WhirlwindTourOfPython/05-Built-in-Scalar-Types.ipynb

*This notebook contains an excerpt from the Whirlwind Tour of Python by Jake VanderPlas; the content is available on GitHub.*

*The text and code are released under the CC0 license; see also the companion project, the Python Data Science Handbook.*

When discussing Python variables and objects, we mentioned the fact that all Python objects have type information attached. Here we'll briefly walk through the built-in simple types offered by Python. We say "simple types" to contrast with several compound types, which will be discussed in the following section.

Python's simple types are summarized in the following table:

Type | Example | Description |
---|---|---|

`int` |
`x = 1` |
integers (i.e., whole numbers) |

`float` |
`x = 1.0` |
floating-point numbers (i.e., real numbers) |

`complex` |
`x = 1 + 2j` |
Complex numbers (i.e., numbers with real and imaginary part) |

`bool` |
`x = True` |
Boolean: True/False values |

`str` |
`x = 'abc'` |
String: characters or text |

`NoneType` |
`x = None` |
Special object indicating nulls |

We'll take a quick look at each of these in turn.

The most basic numerical type is the integer. Any number without a decimal point is an integer:

```
x = 1
type(x)
```

Python integers are actually quite a bit more sophisticated than integers in languages like `C`

.
C integers are fixed-precision, and usually overflow at some value (often near $2^{31}$ or $2^{63}$, depending on your system).
Python integers are variable-precision, so you can do computations that would overflow in other languages:

```
2 ** 200
```

Another convenient feature of Python integers is that by default, division up-casts to floating-point type:

```
5 / 2
```

Note that this upcasting is a feature of Python 3; in Python 2, like in many statically-typed languages such as C, integer division truncates any decimal and always returns an integer:

```
# Python 2 behavior
>>> 5 / 2
2
```

To recover this behavior in Python 3, you can use the floor-division operator:

```
5 // 2
```

Finally, note that although Python *2.x* had both an `int`

and `long`

type, Python 3 combines the behavior of these two into a single `int`

type.

The floating-point type can store fractional numbers. They can be defined either in standard decimal notation, or in exponential notation:

```
x = 0.000005
y = 5e-6
print(x == y)
```

```
x = 1400000.00
y = 1.4e6
print(x == y)
```

In the exponential notation, the `e`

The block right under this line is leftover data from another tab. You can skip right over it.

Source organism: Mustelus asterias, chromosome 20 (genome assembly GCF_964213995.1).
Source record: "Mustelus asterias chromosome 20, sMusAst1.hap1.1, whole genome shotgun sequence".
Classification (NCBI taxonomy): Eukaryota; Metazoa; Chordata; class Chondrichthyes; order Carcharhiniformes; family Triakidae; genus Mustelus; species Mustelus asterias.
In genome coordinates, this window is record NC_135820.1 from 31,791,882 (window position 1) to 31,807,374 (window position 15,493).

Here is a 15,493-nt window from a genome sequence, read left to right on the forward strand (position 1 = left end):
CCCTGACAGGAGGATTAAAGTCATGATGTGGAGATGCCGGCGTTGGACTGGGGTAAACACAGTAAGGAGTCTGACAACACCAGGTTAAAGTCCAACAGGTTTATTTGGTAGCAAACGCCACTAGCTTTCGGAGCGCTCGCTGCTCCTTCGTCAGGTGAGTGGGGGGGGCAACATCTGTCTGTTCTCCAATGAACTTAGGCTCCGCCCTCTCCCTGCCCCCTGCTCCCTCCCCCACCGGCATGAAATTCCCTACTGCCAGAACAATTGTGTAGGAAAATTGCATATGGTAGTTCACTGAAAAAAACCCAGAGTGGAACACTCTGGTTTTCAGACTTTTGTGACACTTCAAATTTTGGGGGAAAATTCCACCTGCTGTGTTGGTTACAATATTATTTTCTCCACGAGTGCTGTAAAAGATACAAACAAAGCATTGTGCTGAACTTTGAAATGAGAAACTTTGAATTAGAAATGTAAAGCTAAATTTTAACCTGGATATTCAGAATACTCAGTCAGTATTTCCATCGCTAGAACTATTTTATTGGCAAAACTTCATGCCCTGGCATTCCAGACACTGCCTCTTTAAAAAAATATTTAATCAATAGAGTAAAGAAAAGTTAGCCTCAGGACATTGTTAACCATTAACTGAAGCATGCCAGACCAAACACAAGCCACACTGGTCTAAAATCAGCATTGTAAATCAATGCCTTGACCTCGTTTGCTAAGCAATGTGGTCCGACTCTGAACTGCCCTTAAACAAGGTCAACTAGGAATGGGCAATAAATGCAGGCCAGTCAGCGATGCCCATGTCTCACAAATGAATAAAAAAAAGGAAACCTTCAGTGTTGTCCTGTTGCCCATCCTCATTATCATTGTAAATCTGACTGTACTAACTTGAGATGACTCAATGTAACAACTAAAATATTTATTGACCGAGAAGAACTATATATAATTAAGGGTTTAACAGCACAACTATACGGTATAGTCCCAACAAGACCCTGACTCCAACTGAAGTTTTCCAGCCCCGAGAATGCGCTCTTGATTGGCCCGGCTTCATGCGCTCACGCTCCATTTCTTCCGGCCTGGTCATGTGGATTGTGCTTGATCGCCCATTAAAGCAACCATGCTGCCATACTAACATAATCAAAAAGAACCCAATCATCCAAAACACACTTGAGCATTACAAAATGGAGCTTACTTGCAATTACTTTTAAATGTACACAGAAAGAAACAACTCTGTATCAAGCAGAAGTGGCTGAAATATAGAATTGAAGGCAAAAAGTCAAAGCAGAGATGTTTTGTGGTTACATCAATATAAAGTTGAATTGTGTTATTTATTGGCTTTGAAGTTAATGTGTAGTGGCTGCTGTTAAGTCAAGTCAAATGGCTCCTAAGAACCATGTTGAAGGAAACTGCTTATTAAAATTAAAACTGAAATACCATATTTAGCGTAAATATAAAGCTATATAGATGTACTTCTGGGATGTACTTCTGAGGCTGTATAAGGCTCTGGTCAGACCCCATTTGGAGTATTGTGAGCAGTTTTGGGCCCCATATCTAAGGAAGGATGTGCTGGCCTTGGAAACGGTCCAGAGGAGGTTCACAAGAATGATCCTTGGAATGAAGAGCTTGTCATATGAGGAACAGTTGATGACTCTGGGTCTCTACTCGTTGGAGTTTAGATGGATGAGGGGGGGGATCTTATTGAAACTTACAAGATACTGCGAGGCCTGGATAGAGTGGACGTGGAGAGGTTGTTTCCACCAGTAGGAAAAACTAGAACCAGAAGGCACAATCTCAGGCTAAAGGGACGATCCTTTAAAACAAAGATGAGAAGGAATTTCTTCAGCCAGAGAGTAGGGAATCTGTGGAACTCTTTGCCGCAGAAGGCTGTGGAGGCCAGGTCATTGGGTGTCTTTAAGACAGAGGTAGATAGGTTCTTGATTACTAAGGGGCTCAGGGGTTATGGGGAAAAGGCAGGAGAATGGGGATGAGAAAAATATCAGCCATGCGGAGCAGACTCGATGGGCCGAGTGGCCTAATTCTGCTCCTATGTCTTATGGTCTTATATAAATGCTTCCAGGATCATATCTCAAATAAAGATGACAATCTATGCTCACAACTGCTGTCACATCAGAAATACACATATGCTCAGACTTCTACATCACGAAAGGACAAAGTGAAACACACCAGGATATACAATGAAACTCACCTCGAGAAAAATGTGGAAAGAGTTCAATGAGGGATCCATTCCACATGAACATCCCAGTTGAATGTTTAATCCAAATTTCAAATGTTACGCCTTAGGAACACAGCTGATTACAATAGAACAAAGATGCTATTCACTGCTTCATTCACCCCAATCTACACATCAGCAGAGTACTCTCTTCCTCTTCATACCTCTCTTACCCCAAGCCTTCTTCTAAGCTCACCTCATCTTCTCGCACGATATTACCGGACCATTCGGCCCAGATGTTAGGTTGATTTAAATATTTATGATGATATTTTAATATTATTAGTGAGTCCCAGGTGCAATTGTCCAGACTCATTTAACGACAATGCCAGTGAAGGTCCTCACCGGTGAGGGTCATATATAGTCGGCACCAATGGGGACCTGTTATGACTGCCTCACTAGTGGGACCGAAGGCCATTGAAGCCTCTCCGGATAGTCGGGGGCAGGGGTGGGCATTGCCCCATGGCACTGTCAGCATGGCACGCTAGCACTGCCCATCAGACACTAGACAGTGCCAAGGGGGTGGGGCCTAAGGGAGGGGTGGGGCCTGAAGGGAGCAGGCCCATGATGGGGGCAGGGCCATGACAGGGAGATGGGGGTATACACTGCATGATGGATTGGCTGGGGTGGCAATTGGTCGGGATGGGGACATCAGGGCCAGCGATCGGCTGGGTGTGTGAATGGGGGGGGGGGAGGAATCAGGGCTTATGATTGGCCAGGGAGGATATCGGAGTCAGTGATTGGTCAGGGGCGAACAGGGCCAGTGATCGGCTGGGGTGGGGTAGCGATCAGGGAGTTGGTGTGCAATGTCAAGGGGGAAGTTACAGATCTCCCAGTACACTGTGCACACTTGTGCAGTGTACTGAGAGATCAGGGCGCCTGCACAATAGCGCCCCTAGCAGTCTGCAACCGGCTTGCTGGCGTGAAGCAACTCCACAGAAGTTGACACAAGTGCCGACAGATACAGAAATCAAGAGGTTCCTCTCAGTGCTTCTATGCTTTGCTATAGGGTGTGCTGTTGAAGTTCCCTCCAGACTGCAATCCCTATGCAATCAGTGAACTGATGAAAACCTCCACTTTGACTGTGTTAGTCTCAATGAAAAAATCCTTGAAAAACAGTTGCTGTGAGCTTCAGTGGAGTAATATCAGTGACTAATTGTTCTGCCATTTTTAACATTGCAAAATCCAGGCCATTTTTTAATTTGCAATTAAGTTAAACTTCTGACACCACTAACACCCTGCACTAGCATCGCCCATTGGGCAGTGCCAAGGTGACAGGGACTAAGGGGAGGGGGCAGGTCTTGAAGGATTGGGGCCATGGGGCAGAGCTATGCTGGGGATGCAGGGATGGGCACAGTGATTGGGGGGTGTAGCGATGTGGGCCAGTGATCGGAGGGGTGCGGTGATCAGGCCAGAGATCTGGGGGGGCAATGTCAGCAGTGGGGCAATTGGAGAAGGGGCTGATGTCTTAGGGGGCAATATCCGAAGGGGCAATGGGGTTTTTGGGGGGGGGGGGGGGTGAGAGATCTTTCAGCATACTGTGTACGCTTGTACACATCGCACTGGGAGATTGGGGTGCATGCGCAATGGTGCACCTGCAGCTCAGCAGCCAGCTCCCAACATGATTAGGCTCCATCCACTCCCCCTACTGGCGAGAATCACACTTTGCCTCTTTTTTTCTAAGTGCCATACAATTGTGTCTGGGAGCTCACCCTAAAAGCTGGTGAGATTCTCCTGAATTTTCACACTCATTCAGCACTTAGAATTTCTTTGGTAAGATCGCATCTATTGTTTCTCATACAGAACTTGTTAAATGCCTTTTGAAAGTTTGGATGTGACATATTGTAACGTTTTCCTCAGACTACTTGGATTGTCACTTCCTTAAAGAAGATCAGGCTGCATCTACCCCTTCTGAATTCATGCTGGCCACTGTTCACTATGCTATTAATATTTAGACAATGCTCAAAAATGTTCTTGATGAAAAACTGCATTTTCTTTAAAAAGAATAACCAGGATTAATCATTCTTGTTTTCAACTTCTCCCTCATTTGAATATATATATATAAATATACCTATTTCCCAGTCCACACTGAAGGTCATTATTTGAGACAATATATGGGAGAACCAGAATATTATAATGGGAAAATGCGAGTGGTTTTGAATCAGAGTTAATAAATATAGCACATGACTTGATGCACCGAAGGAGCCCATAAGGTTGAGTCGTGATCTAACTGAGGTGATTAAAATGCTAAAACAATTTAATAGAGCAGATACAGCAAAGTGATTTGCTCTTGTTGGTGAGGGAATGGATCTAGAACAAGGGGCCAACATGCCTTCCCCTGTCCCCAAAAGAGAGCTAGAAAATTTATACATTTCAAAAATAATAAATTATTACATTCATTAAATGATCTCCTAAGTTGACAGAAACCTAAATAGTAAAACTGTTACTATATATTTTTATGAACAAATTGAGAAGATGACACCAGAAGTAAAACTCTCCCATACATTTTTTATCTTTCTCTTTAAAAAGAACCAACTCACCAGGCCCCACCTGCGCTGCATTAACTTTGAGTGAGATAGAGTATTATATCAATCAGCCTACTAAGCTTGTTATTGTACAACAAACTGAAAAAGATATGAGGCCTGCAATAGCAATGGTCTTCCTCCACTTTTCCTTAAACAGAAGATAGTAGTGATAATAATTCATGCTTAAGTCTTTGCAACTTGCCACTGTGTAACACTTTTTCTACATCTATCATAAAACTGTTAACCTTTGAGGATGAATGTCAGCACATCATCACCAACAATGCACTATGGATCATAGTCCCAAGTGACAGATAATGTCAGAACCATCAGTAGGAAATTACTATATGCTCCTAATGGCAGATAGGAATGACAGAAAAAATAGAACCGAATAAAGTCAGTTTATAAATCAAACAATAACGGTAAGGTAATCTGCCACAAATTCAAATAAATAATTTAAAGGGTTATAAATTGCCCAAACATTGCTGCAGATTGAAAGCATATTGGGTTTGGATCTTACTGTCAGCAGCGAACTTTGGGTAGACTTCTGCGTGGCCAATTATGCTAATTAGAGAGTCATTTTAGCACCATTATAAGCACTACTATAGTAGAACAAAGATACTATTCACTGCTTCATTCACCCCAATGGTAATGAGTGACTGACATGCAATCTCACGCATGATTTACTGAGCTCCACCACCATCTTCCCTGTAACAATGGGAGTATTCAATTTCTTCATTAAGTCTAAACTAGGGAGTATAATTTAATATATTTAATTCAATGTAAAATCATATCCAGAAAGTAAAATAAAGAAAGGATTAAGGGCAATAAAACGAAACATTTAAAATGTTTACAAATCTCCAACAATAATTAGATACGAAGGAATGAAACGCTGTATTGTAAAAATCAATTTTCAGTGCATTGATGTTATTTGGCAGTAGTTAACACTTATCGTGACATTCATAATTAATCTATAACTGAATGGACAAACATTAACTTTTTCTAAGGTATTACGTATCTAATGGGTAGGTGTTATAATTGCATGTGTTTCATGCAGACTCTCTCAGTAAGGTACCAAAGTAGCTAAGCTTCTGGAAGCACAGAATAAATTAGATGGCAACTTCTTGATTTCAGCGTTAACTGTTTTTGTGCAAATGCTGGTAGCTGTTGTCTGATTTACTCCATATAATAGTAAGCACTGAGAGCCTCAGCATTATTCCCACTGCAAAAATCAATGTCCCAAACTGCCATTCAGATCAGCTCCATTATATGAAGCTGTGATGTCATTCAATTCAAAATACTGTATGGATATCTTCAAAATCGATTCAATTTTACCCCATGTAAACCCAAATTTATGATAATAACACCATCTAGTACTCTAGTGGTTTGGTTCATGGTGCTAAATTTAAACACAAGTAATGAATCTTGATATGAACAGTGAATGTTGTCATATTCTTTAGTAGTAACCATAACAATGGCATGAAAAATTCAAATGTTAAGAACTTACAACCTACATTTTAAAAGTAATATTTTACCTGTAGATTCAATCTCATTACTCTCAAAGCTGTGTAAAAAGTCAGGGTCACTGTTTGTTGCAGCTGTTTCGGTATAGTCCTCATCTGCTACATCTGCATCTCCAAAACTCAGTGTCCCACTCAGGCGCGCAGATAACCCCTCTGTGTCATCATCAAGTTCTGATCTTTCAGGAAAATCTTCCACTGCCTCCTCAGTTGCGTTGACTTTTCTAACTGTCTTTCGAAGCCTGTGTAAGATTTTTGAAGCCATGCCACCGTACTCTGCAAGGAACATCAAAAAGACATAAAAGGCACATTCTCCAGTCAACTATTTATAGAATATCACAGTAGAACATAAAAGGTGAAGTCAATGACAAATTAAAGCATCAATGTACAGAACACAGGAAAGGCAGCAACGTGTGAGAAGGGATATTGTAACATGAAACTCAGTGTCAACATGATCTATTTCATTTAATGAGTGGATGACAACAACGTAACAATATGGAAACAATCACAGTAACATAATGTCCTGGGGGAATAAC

or `E`

can be read "...times ten to the...",
so that `1.4e6`

is interpreted as $~1.4 \times 10^6$.

An integer can be explicitly converted to a float with the `float`

constructor:

```
float(1)
```

One thing to be aware of with floating point arithmetic is that its precision is limited, which can cause equality tests to be unstable. For example:

```
0.1 + 0.2 == 0.3
```

Why is this the case? It turns out that it is not a behavior unique to Python, but is due to the fixed-precision format of the binary floating-point storage used by most, if not all, scientific computing platforms. All programming languages using floating-point numbers store them in a fixed number of bits, and this leads some numbers to be represented only approximately. We can see this by printing the three values to high precision:

```
print("0.1 = {0:.17f}".format(0.1))
print("0.2 = {0:.17f}".format(0.2))
print("0.3 = {0:.17f}".format(0.3))
```

We're accustomed to thinking of numbers in decimal (base-10) notation, so that each fraction must be expressed as a sum of powers of 10: $$ 1 /8 = 1\cdot 10^{-1} + 2\cdot 10^{-2} + 5\cdot 10^{-3} $$ In the familiar base-10 representation, we represent this in the familiar decimal expression: $0.125$.

Computers usually store values in binary notation, so that each number is expressed as a sum of powers of 2: $$ 1/8 = 0\cdot 2^{-1} + 0\cdot 2^{-2} + 1\cdot 2^{-3} $$ In a base-2 representation, we can write this $0.001_2$, where the subscript 2 indicates binary notation. The value $0.125 = 0.001_2$ happens to be one number which both binary and decimal notation can represent in a finite number of digits.